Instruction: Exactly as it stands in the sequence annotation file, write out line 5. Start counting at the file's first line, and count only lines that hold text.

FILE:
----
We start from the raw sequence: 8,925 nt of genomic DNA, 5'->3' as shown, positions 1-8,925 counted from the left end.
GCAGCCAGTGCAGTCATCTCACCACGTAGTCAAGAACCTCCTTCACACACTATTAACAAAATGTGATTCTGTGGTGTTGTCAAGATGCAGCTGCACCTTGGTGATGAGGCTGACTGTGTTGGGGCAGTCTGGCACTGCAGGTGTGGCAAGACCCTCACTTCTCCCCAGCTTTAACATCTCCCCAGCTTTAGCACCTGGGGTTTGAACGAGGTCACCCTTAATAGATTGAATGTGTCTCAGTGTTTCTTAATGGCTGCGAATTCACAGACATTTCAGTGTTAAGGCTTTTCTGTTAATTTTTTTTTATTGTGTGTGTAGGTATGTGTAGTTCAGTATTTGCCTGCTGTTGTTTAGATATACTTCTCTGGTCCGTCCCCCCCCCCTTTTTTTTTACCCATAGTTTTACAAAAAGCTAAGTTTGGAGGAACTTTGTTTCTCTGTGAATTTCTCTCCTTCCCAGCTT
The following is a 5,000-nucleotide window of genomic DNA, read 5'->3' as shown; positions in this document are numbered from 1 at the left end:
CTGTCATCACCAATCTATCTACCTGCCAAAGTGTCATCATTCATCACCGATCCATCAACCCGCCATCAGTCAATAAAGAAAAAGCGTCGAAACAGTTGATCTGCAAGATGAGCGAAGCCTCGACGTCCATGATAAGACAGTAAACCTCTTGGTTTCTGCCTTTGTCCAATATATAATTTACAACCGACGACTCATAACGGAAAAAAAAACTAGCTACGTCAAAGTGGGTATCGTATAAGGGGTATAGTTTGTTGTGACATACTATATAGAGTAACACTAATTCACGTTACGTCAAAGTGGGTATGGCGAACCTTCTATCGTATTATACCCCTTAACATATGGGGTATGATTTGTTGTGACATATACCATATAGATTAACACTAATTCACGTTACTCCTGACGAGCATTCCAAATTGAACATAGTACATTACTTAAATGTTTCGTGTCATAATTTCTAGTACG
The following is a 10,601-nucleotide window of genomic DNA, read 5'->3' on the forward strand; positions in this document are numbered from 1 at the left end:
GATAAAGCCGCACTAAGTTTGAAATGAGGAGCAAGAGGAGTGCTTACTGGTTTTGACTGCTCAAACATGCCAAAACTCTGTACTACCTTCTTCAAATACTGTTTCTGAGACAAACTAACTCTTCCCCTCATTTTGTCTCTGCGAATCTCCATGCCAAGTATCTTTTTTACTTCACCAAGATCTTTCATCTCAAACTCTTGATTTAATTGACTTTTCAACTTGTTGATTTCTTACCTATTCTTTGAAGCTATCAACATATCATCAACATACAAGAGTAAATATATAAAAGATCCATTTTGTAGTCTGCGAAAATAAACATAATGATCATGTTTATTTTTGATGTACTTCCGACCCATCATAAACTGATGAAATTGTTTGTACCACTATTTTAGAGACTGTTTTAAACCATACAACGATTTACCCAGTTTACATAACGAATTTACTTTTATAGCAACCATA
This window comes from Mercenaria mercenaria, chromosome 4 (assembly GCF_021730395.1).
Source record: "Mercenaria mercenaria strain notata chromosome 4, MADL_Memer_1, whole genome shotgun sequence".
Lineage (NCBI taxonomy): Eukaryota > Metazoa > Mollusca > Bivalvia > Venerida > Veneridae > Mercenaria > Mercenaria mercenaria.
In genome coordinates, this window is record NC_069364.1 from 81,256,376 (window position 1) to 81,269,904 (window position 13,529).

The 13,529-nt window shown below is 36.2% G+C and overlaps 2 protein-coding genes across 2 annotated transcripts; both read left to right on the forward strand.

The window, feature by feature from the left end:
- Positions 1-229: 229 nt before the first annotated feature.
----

The following is a 10,601-nucleotide window of genomic DNA, read 5'->3' on the forward strand; positions in this document are numbered from 1 at the left end: